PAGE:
Hindu population falls 7.8 pc between 1950-2015 in India, Muslims up 43.15 pc: EAC-PM paper

New Delhi, May 9 (PTI) The share of the Hindu population decreased by 7.82 per cent between 1950 and 2015 in India, while that of Muslims increased by 43.15 per cent, suggesting that there is a conducive environment in the country to foster diversity, said a recent working paper by the Economic Advisory Council to the Prime Minister (EAC-PM).

The paper titled ‘Share of Religious Minorities: A Cross-Country Analysis (1950-2015)’ further said the share of Jains in the population of India decreased from 0.45 per cent in 1950 to 0.36 per cent in 2015.

“… The share of the majority Hindu population decreased by 7.82 per cent between 1950 and 2015 (from 84.68 per cent to 78.06 per cent). The share of Muslim population in 1950 was 9.84 per cent and increased to 14.09 per cent in 2015 — a 43.15 per cent increase in their share,” said the paper prepared by a team led by Shamika Ravi, member, EAC-PM.

According to the paper, the share of Christian population rose from 2.24 per cent to 2.36 per cent — an increase of 5.38 per cent between 1950 and 2015.

While the share of Sikh population increased from 1.24 per cent in 1950 to 1.85 per cent in 2015 – a 6.58 per cent rise in their share, the share of the Parsi population in India witnessed a stark 85 per cent decline, reducing from 0.03 per cent share in 1950 to 0.004 per cent in 2015.

The data indicates that “there is a conducive environment to foster diversity in the society,” the paper said, adding that it is not possible to promote better life outcomes for the disadvantaged sections of society without providing a nurturing environment and societal support through a bottom-up approach.

The paper noted that a decrease in the share of the majority population and a consequent increase in the share of minorities suggests that the net result of all policy actions, political decisions and societal processes is to provide a conducive environment for increasing diversity in society.

The report pointed out that in keeping with the global trends of declining majority, India too has witnessed a reduction in the share of the majority religious denomination by 7.82 per cent.

“This is particularly remarkable given the wider context within the South Asian neighborhood where the share of the majority religious denomination has increased and minority populations have shrunk alarmingly across countries like Bangladesh, Pakistan, Sri Lanka, Bhutan and Afghanistan,” the paper said.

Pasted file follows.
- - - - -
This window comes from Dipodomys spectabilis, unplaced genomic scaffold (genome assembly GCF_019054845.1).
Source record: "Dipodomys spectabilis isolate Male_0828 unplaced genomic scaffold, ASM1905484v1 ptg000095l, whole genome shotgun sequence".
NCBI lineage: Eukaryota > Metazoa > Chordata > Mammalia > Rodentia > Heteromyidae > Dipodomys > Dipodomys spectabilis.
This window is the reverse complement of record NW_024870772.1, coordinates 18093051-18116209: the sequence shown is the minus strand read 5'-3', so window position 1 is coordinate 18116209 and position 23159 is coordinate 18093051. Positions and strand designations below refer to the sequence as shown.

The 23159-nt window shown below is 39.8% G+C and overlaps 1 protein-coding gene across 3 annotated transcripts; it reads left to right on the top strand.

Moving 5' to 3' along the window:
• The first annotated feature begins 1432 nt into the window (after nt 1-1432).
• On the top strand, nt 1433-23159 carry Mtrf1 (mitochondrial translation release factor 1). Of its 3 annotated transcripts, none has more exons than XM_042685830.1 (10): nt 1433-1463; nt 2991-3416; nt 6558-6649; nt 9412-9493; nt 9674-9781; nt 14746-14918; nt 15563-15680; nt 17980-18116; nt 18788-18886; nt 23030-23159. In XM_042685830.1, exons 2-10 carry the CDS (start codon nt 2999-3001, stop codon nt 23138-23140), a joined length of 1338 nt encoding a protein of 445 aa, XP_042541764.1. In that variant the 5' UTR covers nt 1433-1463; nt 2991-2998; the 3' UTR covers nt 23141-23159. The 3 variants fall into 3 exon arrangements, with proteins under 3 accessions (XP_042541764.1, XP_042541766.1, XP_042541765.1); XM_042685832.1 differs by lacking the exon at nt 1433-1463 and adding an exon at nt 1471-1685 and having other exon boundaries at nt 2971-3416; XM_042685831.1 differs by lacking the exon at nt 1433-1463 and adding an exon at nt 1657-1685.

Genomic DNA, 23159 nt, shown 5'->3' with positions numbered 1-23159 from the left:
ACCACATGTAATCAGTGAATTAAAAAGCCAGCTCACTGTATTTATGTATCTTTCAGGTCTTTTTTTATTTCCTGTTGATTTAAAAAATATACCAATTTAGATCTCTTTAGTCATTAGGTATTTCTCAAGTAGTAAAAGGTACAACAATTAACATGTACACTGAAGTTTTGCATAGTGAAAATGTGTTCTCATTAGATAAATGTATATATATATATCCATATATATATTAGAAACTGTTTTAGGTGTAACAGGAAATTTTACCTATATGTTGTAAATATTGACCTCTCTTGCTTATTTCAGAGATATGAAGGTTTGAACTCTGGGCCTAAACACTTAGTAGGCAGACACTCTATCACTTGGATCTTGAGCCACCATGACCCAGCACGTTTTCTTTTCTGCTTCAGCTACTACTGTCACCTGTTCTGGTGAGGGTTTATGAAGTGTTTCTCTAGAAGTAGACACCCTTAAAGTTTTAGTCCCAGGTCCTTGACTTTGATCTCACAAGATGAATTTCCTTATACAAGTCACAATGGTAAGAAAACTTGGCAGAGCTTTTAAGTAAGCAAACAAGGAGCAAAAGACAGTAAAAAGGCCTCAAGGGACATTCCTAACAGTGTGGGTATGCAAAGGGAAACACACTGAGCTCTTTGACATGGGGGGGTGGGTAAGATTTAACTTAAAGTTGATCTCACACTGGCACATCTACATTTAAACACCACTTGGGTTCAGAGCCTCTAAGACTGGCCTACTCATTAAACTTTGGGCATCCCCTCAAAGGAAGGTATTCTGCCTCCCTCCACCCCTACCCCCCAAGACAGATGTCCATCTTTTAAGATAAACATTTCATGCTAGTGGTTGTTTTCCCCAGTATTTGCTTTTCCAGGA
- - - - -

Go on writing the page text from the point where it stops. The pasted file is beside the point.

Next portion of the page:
The paper said it is not surprising, therefore, minority populations from across the neighborhood come to India during times of duress.

It pointed out that all the Muslim majority countries witnessed an increase in the share of the majority religious denomination except Maldives, where the share of the majority group (Shafi’i Sunnis) declined by 1.47 per cent.

In Bangladesh, there was an 18 per cent increase in the share of the majority religious group which is the largest such increase in the Indian subcontinent. Pakistan witnessed an increase of 3.75 per cent in the share of the majority religious denomination (Hanafi Muslim) and a 10 per cent increase in the share of total Muslim population despite the creation of Bangladesh in 1971.

According to the report, among non-Muslim majority countries, Myanmar, India and Nepal saw a decline in the share of the majority religious denomination.

The paper noted that the year 1950 is important as a baseline year for two major reasons.

This was around the time that the international human rights framework under the aegis of the newly created United Nations began to take shape with minority rights and state responsibility for protection of minorities being mainstreamed in international law, the paper said.

The paper is a detailed cross-country descriptive analysis of the status of minorities around the world measured in terms of their changing share in a country’s population over 65 years between 1950 and 2015.

For the 167 countries analysed, the average value for the share of the majority religious denomination in the baseline year of 1950 is 75 per cent, while the mean of the distribution capturing the change in majority religious denomination between 1950 and 2015 is 21.9.

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